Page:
Late collapse leaves Windies tottering despite half-centuries


West Indies lost four wickets in the last 38 minutes of the opening day, to squander precious momentum and gift England the early advantage in the first Wisden Trophy Test here Wednesday.

Half-centuries from Shai Hope, Shimron Hetmyer and Roston Chase had propelled the hosts to 240 for four inside the final hour but four wickets tumbled for 24 runs to leave them tottering on 264 for eight at the close at Kensington Oval.

Marquee seamer James Anderson triggered the late collapse, taking three of the wickets to fall with the second new ball, as England clawed their way back into the contest after finding life difficult early on.

The slide started when Chase, after facing 118 balls in 145 minutes and striking five fours and a six, edged one from Anderson that left him and was caught at first slip by Joe Root – one of three catches on the day for the England skipper.

Wicketkeeper Shane Dowrich perished in Anderson’s next over without scoring, top-edging a gentle catch to Jos Buttler at second slip after finding himself in a tangle, after attempting to bail out of a pull at a shortish delivery.

Captain Jason Holder (5) spent eight balls at the crease before tamely tapping a return catch back to Anderson and seamer Ben Stokes claimed the day’s final wicket to signal the close, when he got Kemar Roach to glove a lifter to Root at first slip without scoring.

Left-handed stroke-maker Shimron Hetmyer hits out during his unbeaten 56 on the opening day of the first Test against England.

Anderson finished with four for 33 while Stokes ended with three for 47.

Hetmyer, who played with his typical flair and assurance to end unbeaten on 56, will carry West Indies’ hopes into the second day of the contest.

The Windies had earlier made a strong start to the affair after winning the toss and batting, as debutant John Campbell, with 44, and Kraigg Brathwaite, 40, put on 53 for the first wicket.

Showing little signs of nerves, the 25-year-old Campbell counted eight fours off 53 deliveries in 74 minutes at the crease. He got off the mark with a boundary when he steered left-arm seamer Sam Curran through gully and then steadily grew in confidence.

He looked set for a fifty when he missed a sweep at off-spinner Moeen Ali and was lbw, 40 minutes before lunch.

Brathwaite and Hope, who fashioned a classy top score of 57, then took West Indies to lunch on 89 for one before afterwards extending their second wicket stand to 73.

The right-handed Brathwaite, searching for form after lean recent tours of India and Bangladesh, emerged from a sluggish start to up the tempo in the second hour, stroking Moeen to the cover boundary before clearing the long on boundary a few balls later in the same over.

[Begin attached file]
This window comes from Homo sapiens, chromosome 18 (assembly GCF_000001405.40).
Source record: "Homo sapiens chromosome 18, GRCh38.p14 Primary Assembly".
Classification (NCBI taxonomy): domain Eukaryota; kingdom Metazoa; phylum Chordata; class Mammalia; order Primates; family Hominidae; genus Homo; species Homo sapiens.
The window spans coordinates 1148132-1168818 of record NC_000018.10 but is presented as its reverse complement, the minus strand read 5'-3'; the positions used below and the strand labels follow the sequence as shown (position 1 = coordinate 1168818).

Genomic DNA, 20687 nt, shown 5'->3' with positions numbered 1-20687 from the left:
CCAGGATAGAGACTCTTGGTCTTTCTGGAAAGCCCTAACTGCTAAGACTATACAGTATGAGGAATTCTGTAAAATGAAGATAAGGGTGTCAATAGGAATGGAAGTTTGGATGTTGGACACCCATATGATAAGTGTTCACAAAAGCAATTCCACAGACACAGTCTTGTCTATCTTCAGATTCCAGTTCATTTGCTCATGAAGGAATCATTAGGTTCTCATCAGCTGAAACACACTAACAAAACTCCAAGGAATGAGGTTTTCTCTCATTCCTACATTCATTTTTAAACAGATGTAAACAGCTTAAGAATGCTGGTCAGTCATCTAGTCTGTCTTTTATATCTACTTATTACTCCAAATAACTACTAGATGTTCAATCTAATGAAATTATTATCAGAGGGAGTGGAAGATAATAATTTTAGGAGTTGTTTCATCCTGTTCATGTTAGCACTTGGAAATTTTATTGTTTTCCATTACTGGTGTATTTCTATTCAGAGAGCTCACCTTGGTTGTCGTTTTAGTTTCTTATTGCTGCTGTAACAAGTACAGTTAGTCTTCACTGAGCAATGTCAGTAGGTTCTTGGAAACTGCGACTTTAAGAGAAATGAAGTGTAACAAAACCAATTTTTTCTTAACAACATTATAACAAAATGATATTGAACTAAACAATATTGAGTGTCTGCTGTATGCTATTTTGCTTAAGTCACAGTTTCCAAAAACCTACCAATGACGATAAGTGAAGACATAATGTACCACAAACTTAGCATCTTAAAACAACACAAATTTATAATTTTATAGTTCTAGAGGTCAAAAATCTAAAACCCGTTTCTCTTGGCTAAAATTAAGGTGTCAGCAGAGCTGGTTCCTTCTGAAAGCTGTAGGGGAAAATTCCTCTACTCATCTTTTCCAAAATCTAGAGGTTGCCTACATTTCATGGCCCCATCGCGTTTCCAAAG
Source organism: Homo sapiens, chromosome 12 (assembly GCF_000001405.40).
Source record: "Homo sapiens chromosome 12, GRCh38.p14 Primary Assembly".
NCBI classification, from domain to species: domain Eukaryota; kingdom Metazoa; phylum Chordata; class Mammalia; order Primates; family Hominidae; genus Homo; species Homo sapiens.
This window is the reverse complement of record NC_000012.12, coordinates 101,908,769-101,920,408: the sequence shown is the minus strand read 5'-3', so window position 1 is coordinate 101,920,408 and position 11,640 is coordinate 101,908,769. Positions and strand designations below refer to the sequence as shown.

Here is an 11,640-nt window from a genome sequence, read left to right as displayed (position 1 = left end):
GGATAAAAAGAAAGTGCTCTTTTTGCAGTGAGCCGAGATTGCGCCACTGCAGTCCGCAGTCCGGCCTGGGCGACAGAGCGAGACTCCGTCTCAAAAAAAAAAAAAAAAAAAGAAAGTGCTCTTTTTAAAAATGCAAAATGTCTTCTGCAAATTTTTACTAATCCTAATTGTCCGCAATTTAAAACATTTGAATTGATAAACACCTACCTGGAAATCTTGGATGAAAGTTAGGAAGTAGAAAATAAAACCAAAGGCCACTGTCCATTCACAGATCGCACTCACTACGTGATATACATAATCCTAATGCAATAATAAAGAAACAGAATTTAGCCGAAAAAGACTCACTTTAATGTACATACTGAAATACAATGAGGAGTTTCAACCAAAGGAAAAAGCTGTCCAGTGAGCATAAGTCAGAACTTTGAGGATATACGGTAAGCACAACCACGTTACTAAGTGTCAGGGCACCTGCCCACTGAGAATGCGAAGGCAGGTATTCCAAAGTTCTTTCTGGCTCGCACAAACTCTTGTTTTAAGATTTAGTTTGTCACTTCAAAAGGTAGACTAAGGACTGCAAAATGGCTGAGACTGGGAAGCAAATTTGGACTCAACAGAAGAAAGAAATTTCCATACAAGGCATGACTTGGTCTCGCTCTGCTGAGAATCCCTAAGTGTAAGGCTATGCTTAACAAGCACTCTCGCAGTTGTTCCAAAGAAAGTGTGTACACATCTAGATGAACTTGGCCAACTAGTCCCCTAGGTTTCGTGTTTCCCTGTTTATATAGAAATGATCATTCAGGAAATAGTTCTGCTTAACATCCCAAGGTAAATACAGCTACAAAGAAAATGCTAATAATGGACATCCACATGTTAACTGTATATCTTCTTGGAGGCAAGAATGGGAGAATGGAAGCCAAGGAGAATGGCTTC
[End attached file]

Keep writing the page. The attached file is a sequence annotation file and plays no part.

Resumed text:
Unbeaten on 31 at the interval, he added just nine before wafting at one from Stokes, just over an hour after the resumption, and edging a straightforward catch to Root at first slip at 126 for three.

He faced 130 balls in a shade over three hours and counted three fours and a six.

Ten balls later in Stokes’s next over, new batsman Darren Bravo missed a full length delivery and was lbw for two, in his first taste of Test cricket in 27 months, but two partnerships then helped West Indies rebuild.

First, Hope and Chase, who made 54, put on 46 for the fourth wicket which saw West Indies to 132 for three at the tea interval – taken 25 minutes early due to a sharp shower.

Hope, unbeaten on 42 at tea, reached his fifth Test half-century half-hour after the resumption but perished half hour later, inside-edging a wide ball from Anderson to wicketkeeper Ben Foakes at 174 for four.

Chase then found an ally in the exciting Hetmyer who played with his usual authority in helping to add a further 66 for the fifth wicket.

Hetmyer smashed five fours and a couple of straight sixes in an innings so far lasting 60 balls and 101 minutes. Dropped at cover on three off Anderson, he raised his fifth half-century in his 11th Test at run-a-ball pace, with a cover-driven boundary off the same bowler.

Chase, meanwhile, unbeaten on two at tea, started slowly but then blossomed nicely, his first boundary coming after 33 balls when he carved Curran to the cover boundary.

He took a liking to Moeen, twice drilling him to the extra cover boundary in one over before clearing the ropes at long on a few overs later.

His downfall in the third over with the second new ball, however, led to the Windies late slide as England hit back strongly.

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